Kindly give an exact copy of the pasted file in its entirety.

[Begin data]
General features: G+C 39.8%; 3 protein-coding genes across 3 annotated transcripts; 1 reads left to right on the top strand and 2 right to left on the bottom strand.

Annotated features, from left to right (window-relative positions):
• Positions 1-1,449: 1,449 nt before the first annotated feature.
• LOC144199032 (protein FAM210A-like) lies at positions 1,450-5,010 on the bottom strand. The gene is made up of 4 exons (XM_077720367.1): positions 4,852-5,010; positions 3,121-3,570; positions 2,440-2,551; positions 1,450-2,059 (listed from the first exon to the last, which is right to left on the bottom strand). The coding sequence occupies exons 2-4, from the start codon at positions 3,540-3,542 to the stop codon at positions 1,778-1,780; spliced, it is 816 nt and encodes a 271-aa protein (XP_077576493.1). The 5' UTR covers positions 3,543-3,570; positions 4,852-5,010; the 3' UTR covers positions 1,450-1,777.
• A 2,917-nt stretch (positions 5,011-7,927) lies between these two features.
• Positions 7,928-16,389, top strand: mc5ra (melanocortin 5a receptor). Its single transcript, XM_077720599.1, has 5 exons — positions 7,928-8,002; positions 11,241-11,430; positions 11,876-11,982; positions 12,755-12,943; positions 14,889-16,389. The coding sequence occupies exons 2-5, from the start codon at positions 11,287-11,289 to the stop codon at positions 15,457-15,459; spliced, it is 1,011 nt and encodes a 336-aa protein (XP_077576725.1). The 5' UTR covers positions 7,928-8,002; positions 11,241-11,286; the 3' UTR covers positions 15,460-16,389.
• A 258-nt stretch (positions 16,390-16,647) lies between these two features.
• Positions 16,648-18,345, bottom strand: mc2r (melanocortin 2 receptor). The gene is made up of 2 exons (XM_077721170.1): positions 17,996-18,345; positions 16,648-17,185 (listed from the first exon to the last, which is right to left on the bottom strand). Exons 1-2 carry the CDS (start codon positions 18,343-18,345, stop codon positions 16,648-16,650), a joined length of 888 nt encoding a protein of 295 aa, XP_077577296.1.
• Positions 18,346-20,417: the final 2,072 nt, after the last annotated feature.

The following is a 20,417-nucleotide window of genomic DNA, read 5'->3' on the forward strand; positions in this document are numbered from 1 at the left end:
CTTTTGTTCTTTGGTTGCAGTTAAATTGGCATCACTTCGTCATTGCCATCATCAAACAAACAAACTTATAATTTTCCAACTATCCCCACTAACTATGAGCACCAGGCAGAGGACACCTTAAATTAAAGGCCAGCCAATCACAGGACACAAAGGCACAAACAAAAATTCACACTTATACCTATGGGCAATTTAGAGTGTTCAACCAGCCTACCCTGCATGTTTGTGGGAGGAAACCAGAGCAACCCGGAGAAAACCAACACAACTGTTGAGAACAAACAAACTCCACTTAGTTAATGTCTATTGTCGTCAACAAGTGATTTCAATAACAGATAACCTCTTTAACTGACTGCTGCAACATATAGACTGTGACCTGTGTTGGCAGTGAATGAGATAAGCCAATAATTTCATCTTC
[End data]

General features: G+C 39.8%; 3 protein-coding genes across 3 annotated transcripts; 1 reads left to right on the top strand and 2 right to left on the bottom strand.

Annotated features, from left to right (window-relative positions):
• Positions 1-1,449: 1,449 nt before the first annotated feature.
• LOC144199032 (protein FAM210A-like) lies at positions 1,450-5,010 on the bottom strand. The gene is made up of 4 exons (XM_077720367.1): positions 4,852-5,010; positions 3,121-3,570; positions 2,440-2,551; positions 1,450-2,059 (listed from the first exon to the last, which is right to left on the bottom strand). The coding sequence occupies exons 2-4, from the start codon at positions 3,540-3,542 to the stop codon at positions 1,778-1,780; spliced, it is 816 nt and encodes a 271-aa protein (XP_077576493.1). The 5' UTR covers positions 3,543-3,570; positions 4,852-5,010; the 3' UTR covers positions 1,450-1,777.
• A 2,917-nt stretch (positions 5,011-7,927) lies between these two features.
• Positions 7,928-16,389, top strand: mc5ra (melanocortin 5a receptor). Its single transcript, XM_077720599.1, has 5 exons — positions 7,928-8,002; positions 11,241-11,430; positions 11,876-11,982; positions 12,755-12,943; positions 14,889-16,389. The coding sequence occupies exons 2-5, from the start codon at positions 11,287-11,289 to the stop codon at positions 15,457-15,459; spliced, it is 1,011 nt and encodes a 336-aa protein (XP_077576725.1). The 5' UTR covers positions 7,928-8,002; positions 11,241-11,286; the 3' UTR covers positions 15,460-16,389.
• A 258-nt stretch (positions 16,390-16,647) lies between these two features.
• Positions 16,648-18,345, bottom strand: mc2r (melanocortin 2 receptor). The gene is made up of 2 exons (XM_077721170.1): positions 17,996-18,345; positions 16,648-17,185 (listed from the first exon to the last, which is right to left on the bottom strand). Exons 1-2 carry the CDS (start codon positions 18,343-18,345, stop codon positions 16,648-16,650), a joined length of 888 nt encoding a protein of 295 aa, XP_077577296.1.
• Positions 18,346-20,417: the final 2,072 nt, after the last annotated feature.

The following is a 20,417-nucleotide window of genomic DNA, read 5'->3' on the forward strand; positions in this document are numbered from 1 at the left end:
CTTTTGTTCTTTGGTTGCAGTTAAATTGGCATCACTTCGTCATTGCCATCATCAAACAAACAAACTTATAATTTTCCAACTATCCCCACTAACTATGAGCACCAGGCAGAGGACACCTTAAATTAAAGGCCAGCCAATCACAGGACACAAAGGCACAAACAAAAATTCACACTTATACCTATGGGCAATTTAGAGTGTTCAACCAGCCTACCCTGCATGTTTGTGGGAGGAAACCAGAGCAACCCGGAGAAAACCAACACAACTGTTGAGAACAAACAAACTCCACTTAGTTAATGTCTATTGTCGTCAACAAGTGATTTCAATAACAGATAACCTCTTTAACTGACTGCTGCAACATATAGACTGTGACCTGTGTTGGCAGTGAATGAGATAAGCCAATAATTTCATCTTC